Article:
Study: ACA repeal could cost 126k jobs in Ohio
Feds roll out new ‘person-centered’ nursing home rules

State officials tout success of mental health crisis text hotline

A statewide partnership with the national Crisis Text Line has resulted in 243 "active rescues" of Ohioans in danger of harming themselves or others, state and local mental health officials said this week (Source: “Crisis texting hotline has been successful in Ohio, officials say,” Cleveland Plain Dealer, Jan. 11, 2017).

The Crisis Text Line pairs people in stressful situations with trained crisis counselors via text message. In Ohio, people can text "4HOPE" to 741741 and will receive a response within 5 minutes. Texts that mention suicide or other keywords are bumped ahead in the queue.

Counselors have fielded 33,000 messages from Ohio in the past three years, mostly from people younger than age 25. Crisis Text Line, a privately funded nonprofit, offers its service for free nationwide. It collects aggregated data, without personally identifiable information, to find general trends from people seeking help. In Ohio, the top three text subjects are depression, suicidal thoughts or behaviors and stress. Lublin said bullying, friend issues and physical abuse are more prevalent in Ohio than other states.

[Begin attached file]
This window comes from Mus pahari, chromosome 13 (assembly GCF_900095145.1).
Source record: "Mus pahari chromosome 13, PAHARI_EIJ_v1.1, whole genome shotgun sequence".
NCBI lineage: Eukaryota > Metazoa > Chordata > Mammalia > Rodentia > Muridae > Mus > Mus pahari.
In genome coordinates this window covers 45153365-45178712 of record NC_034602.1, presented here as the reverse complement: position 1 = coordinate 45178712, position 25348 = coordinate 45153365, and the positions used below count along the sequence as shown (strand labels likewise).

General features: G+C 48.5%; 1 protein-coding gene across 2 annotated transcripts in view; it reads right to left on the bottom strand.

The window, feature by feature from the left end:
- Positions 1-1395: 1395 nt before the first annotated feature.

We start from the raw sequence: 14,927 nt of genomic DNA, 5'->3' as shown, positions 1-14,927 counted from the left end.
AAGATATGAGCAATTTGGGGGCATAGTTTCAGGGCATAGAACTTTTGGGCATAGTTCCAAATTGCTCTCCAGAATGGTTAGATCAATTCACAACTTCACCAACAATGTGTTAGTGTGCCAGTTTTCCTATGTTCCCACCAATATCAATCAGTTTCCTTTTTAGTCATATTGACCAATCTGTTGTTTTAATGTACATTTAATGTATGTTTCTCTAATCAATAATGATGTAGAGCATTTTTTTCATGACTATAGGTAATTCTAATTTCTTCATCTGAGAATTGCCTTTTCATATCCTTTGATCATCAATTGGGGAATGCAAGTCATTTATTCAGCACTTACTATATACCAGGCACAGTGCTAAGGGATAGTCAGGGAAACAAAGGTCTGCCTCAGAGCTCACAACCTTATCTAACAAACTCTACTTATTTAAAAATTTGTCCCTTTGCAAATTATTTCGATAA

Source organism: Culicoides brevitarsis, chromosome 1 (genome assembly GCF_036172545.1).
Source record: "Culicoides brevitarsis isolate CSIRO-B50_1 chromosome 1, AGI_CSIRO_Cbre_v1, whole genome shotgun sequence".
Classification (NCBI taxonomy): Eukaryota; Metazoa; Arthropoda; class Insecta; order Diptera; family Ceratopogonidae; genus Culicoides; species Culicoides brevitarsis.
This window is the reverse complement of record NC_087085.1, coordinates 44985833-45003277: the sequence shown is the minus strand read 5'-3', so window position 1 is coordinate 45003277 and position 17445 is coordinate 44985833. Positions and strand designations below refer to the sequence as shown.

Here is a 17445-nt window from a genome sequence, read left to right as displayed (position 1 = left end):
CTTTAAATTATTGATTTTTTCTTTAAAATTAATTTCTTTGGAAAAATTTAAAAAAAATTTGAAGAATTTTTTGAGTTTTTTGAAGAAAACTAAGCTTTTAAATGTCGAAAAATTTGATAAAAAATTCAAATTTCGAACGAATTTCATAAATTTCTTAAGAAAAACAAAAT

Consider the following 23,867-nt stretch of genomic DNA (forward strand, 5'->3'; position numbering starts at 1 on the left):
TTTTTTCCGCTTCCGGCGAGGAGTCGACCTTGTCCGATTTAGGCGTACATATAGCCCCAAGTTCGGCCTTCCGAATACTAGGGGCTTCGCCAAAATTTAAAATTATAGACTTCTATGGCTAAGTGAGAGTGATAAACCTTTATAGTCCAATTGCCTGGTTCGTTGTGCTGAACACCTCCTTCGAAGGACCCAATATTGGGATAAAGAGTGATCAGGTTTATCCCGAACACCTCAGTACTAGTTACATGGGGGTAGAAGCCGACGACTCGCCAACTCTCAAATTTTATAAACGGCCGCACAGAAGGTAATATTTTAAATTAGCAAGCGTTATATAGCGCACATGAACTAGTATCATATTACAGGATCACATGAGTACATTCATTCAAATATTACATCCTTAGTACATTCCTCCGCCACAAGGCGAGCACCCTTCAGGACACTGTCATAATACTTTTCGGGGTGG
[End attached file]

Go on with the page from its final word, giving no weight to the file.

The Stark County Mental Health and Addiction Recovery Board piloted the service in 2014 through a state grant. State officials began working with Crisis Text Line in September and has since launched a marketing campaign to raise awareness of the free service.  "This is something where people took a step and it was able to be brought to a greater scale," Tracy Plouck, director of the Ohio Department of Mental Health and Addiction Services, said.